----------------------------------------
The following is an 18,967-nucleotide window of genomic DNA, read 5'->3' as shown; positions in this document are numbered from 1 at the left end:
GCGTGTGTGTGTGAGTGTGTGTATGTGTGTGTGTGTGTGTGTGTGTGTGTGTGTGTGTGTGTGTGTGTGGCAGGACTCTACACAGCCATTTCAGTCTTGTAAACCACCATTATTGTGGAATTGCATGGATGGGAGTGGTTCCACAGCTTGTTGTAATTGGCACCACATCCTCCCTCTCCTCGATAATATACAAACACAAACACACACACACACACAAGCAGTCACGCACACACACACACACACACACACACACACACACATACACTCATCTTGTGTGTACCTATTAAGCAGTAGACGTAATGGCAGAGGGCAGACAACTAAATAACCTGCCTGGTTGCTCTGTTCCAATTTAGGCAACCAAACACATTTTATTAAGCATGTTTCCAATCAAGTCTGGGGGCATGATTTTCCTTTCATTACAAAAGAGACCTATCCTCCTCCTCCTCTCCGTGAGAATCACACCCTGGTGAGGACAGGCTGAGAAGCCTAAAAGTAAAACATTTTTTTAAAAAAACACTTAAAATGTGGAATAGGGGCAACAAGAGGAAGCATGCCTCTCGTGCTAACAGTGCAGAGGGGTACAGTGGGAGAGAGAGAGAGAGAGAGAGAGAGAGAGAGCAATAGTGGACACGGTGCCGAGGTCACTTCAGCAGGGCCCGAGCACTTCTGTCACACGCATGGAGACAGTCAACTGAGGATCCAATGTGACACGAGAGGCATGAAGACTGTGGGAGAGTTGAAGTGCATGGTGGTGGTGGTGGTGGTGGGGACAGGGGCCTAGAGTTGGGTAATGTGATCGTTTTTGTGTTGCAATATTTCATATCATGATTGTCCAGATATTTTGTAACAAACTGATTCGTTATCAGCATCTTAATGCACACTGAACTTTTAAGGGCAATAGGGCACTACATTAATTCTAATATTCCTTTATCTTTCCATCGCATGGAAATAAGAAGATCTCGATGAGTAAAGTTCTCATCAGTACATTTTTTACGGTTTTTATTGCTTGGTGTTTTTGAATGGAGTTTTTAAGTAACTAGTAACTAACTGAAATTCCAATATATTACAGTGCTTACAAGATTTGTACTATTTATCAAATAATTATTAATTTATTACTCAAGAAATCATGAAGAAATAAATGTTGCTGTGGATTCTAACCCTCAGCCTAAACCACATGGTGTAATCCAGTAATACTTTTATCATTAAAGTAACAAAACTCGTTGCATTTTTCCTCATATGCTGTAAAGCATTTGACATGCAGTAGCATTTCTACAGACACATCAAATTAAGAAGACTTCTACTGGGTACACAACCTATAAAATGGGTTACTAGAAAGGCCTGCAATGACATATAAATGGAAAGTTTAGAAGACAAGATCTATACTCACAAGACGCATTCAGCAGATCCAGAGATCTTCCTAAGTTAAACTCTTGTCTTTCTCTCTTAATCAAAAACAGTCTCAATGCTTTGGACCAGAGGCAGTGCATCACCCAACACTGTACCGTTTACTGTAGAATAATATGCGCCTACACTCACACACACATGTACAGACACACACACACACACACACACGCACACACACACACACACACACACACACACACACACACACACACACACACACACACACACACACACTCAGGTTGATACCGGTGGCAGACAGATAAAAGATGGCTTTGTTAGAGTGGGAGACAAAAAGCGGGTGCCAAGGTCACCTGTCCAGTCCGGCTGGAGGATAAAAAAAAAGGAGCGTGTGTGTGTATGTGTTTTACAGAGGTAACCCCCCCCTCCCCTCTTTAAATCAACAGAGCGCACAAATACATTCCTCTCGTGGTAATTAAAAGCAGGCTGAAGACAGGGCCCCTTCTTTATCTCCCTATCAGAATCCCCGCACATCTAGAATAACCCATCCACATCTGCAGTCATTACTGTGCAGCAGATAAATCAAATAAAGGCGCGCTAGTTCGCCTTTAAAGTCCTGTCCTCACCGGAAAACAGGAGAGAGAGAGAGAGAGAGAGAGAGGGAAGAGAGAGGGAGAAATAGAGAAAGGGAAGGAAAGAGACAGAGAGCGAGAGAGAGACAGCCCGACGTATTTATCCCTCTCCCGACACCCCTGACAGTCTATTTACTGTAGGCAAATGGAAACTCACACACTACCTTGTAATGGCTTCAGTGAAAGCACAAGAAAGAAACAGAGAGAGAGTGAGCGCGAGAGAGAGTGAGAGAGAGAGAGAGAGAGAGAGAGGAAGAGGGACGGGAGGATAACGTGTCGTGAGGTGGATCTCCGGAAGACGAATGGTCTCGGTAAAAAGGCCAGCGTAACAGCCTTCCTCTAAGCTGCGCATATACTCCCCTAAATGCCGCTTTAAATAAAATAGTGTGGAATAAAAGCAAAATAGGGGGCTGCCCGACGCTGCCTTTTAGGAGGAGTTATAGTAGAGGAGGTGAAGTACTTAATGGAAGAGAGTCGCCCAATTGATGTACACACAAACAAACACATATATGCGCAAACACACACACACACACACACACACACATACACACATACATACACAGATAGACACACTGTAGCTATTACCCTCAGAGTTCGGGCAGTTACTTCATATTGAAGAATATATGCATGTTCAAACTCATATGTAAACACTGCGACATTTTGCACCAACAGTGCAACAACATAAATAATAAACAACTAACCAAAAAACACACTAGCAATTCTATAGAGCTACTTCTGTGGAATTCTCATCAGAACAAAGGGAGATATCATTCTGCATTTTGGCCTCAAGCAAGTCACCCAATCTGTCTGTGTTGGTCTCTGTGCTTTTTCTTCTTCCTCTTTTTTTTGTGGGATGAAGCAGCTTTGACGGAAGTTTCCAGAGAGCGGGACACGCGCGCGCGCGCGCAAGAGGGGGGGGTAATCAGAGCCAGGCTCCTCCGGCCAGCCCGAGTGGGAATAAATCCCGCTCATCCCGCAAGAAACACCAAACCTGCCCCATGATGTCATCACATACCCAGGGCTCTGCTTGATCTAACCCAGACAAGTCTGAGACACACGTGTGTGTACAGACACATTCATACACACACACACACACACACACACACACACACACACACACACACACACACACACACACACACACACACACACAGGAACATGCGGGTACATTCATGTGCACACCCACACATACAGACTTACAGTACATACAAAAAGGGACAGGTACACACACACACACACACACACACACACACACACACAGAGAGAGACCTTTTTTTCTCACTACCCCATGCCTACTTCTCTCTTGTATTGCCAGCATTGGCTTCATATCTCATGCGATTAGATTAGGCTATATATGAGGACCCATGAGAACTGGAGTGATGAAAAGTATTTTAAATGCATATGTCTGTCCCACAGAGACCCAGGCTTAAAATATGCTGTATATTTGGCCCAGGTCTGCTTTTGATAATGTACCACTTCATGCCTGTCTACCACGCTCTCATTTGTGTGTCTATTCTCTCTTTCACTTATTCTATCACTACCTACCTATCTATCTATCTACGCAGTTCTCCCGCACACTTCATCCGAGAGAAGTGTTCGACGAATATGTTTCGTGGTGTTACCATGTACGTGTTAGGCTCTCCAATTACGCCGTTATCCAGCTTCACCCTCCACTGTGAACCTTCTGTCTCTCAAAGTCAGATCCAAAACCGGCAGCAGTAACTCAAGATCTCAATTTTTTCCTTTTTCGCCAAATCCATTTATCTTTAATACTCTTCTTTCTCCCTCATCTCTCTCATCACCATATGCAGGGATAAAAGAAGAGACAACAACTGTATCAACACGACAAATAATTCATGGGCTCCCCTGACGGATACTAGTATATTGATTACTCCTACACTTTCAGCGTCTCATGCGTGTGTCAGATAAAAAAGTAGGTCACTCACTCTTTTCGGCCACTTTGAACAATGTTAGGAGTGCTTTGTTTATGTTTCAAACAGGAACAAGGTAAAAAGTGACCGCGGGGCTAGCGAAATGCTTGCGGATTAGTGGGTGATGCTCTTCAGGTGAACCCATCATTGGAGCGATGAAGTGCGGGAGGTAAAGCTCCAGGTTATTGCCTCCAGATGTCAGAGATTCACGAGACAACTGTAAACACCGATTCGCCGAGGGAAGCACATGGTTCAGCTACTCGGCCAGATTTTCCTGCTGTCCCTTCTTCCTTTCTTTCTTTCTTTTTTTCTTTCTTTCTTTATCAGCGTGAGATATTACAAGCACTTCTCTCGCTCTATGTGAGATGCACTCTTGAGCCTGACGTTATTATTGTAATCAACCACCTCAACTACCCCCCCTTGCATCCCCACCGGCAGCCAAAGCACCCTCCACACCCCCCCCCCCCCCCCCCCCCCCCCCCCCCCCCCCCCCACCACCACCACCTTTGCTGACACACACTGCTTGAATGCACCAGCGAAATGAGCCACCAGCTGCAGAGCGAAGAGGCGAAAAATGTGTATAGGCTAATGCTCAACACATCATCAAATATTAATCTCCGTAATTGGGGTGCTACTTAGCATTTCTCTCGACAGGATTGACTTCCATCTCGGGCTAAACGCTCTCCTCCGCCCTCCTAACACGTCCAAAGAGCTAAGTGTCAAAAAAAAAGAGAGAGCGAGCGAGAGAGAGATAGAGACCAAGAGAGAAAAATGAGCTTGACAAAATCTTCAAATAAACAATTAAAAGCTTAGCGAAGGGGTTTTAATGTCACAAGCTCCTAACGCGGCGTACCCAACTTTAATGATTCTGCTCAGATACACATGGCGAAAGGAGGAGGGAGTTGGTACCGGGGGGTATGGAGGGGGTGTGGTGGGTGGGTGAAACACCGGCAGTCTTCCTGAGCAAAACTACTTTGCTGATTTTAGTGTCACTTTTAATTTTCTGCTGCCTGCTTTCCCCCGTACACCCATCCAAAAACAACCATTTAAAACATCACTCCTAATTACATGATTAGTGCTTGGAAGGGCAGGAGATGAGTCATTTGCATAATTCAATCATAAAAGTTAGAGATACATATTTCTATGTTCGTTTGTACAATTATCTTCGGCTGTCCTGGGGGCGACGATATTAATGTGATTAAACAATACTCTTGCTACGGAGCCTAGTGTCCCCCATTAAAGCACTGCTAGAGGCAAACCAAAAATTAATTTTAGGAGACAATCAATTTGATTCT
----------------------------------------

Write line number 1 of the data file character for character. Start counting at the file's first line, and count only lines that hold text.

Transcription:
The following is an 18,967-nucleotide window of genomic DNA, read 5'->3' as shown; positions in this document are numbered from 1 at the left end: